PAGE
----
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Raymond Edwin Hardy Jr. taught music in Baltimore County schools, performed in numerous high-profile productions and concerts, and made and repaired instruments used in world-class orchestras.
Raymond Edwin Hardy Jr. taught music in Baltimore County schools, performed in numerous high-profile productions and concerts, and made and repaired instruments used in world-class orchestras. (Jason Lee / Patuxent Publishing 2011)

Raymond Edwin Hardy Jr., a retired music teacher who spent three decades making classical instruments played in symphony orchestras, died of Alzheimer’s disease complications March 10 at Gilchrist Hospice Care of Howard County. The Catonsville resident was 86.

Born in Baltimore and raised in Arbutus, he was the son of Raymond Edwin Hardy Sr., a Baltimore and Ohio Railroad clerk, and Florence Virginia Love, a homemaker. He was a 1951 graduate of Catonsville High School and earned bachelor’s and master’s degrees from the Peabody Conservatory of Music. He studied musical education and played the clarinet as a student.

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“His music was a gift he had, and none of us knows where it came from,” said his son, David Hardy, the principal cellist with the National Symphony Orchestra, who lives in Falls Church, Va. “He developed this gift in high school and could sit down at a piano and play by ear. He won a full scholarship to Peabody.”

While a student, he met his future wife, Irene James, who came from Richmond, Va., to study at Peabody. On their first date, they went to the old Kingsville Inn.

He joined the Baltimore County Department of Education and taught music at Arbutus Middle School and Catonsville High School before retiring in 1985. He also taught music from his home.

“Ray was a dignified and kind man,” said a neighbor, Kay Broadwater. “He had a curious mind and was a good listener. Despite his talent, he was humble. He was a great encourager of young talent, too. He offered kind words and good advice.”

John Merrill. who played the violin with the BSO for more than 40 years, also led the Player's Committee and advocated for improved pay and conditions.

Mr. Hardy mastered the piano, saxophone, flute, bassoon, piccolo, violin and viola. A member of the musicians’ union, he performed at the old Morris A. Mechanic Theatre in Baltimore and Painters Mill Music Fair in Owings Mills. Family members recalled that he played for musical comedies and accompanied comedian Jack Benny, performer Carol Channing, the musical group Gladys Knight & the Pips and composer Henry Mancini.

As a jazz pianist he played alongside a bass player and clarinetist and at the old Westview Lounge on Ingleside Avenue. For many years he performed with the Baltimore City Park Band.

Mr. Hardy learned basic woodworking from his uncle, a Poplar Springs dairy farmer, who kept a wood repair shop at his home. His first project was a doghouse, and he later built kitchen cabinets. After he retired from classroom, he went into musical instrument-making and studied violin-making with Karl Roy at the University of New Hampshire. He learned instrument repair from Hans Nebel in New York.

One of the first instruments he made was a violin for his wife.

A 2004 Johns Hopkins publication described Mr. Hardy as a “soft spoken man with thin white hair and strong hands.” The article noted how he picked up a piece of spruce. “It has a lot of sound,” he said of the wood he placed by his ear. “It continues to ring."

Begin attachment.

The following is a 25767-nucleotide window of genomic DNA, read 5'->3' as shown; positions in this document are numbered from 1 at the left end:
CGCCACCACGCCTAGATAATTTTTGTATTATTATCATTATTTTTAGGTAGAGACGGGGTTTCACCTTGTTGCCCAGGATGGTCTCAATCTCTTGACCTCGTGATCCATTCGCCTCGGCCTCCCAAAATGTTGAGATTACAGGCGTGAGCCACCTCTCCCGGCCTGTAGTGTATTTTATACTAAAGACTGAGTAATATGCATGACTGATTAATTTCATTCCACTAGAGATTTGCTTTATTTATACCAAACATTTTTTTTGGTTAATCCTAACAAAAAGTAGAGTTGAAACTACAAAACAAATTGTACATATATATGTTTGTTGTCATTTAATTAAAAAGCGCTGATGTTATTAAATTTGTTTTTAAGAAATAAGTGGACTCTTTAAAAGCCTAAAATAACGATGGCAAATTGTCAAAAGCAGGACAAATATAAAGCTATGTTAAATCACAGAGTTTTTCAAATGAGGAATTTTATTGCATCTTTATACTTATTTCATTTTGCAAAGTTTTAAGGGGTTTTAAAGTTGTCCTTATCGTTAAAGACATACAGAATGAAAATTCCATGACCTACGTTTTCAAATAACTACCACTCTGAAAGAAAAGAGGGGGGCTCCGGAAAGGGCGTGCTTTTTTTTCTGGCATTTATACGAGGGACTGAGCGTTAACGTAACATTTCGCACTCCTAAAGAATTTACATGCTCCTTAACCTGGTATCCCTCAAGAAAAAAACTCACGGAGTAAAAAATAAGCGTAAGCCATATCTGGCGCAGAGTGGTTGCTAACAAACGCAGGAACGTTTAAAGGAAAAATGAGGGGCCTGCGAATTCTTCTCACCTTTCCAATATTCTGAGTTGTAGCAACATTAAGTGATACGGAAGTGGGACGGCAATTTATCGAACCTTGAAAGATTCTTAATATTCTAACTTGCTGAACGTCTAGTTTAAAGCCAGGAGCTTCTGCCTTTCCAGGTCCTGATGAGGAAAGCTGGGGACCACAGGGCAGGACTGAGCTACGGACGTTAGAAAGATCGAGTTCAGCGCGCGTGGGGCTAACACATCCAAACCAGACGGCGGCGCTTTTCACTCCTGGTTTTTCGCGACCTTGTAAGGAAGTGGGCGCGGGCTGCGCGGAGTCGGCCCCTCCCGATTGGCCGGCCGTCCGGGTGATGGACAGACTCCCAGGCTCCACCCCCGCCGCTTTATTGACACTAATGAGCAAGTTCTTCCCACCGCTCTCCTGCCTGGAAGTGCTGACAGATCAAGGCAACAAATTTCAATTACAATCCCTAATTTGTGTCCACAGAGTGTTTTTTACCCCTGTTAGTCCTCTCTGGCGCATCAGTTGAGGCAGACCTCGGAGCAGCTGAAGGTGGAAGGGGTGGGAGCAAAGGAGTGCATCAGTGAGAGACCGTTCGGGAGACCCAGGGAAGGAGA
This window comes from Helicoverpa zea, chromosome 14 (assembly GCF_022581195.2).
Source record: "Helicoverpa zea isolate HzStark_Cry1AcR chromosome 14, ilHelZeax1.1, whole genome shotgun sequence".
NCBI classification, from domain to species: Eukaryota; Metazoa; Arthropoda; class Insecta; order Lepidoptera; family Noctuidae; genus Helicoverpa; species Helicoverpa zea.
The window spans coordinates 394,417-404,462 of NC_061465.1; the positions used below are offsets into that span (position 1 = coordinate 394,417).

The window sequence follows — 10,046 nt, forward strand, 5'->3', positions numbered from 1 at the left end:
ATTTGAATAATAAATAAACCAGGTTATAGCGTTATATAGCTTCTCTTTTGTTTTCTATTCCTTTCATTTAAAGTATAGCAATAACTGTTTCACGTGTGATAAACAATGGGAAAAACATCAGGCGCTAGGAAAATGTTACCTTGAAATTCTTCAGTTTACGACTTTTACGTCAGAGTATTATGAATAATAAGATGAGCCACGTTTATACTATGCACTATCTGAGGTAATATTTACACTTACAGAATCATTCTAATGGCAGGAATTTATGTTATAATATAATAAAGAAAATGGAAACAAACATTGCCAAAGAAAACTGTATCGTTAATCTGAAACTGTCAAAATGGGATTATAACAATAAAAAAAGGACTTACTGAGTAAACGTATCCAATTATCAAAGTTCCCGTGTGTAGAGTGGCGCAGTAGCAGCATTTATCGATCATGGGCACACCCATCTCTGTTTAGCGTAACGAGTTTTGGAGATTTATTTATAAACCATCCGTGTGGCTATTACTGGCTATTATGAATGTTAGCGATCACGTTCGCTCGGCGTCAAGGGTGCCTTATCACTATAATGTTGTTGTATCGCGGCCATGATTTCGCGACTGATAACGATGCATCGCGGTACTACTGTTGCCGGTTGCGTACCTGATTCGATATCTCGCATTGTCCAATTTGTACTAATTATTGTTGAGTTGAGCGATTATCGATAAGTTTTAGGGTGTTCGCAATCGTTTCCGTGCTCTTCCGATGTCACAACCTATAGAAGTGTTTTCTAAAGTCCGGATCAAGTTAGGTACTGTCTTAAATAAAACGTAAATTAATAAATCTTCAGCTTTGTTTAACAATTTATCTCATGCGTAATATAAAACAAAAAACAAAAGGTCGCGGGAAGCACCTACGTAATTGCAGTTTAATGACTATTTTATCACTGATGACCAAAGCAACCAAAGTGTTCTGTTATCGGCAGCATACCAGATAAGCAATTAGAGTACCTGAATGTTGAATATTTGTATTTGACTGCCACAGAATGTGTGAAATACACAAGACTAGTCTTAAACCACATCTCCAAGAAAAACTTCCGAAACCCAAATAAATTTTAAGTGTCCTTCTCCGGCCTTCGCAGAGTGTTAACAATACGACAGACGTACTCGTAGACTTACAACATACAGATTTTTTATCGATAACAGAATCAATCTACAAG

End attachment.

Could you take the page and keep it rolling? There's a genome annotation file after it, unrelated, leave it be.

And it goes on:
The Hopkins article said he carved, assembled, repaired and sold instruments. His cellos are used in the National Symphony Orchestra in Washington and the Philadelphia Orchestra. Charles Wetherbee, former concertmaster of the Columbus (Ohio) Symphony Orchestra who plays in the Carpe Diem Quartet, plays a violin Mr. Hardy made.

Rosemary Knower, an actress who played roles from Lady Macbeth to a schoolteacher in John Waters’ “Hairspray,” died of a stroke Wednesday at Lankenau Medical Center in Wynnewood, Pa. The former North Baltimore resident was 76.

Mr. Hardy made wood-buying trips to barns of specialty-wood dealers in Germany and Italy, barns full of wood harvested by the ancestors of the present-day proprietors.

“He likens a violin maker looking at wood to a knitter perusing yarn,” the 2004 Hopkins article said. “ ‘You see a piece and think, I must have that, and you buy it.’ ” Wood for a single cello can cost a few thousand dollars. Hardy has pieces stashed all over his workshop.”

He could make a violin in three weeks. “It's preferable to allow time to be poetic,” he said in 2004.

“His workshop is a craftsman's jumble. Suspended from the ceiling along one wall are 14 violins and four violas, many made in China. Hardy augments his income from luthiery by selling these less expensive instruments, mostly to students,” the article said. “There are work benches on each end of the small room and an island in the middle where he can work on jobs that require more space … ”

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Mr. Hardy had been director of music at the First Presbyterian Church of Howard County and sang bass in the choir at Church of the Redeemer in North Baltimore. He most recently sang in the choir of St. Bartholomew’s Episcopal Church in Baltimore.

A memorial service will be held at 1 p.m. April 17 at St. Bartholomew’s at 4711 Edmondson Ave., where he was a member.

In addition to his wife of 63 years, a musician who taught violin, and his son, survivors include two other sons, Andrew Hardy, a violin soloist and chamber music player of Brussels, and Scott Hardy, a cellist in the Orquesta Sinfónica de Galicia of La Coruna, Spain; a brother, Ken Hardy of Catonsville; and three grandchildren.

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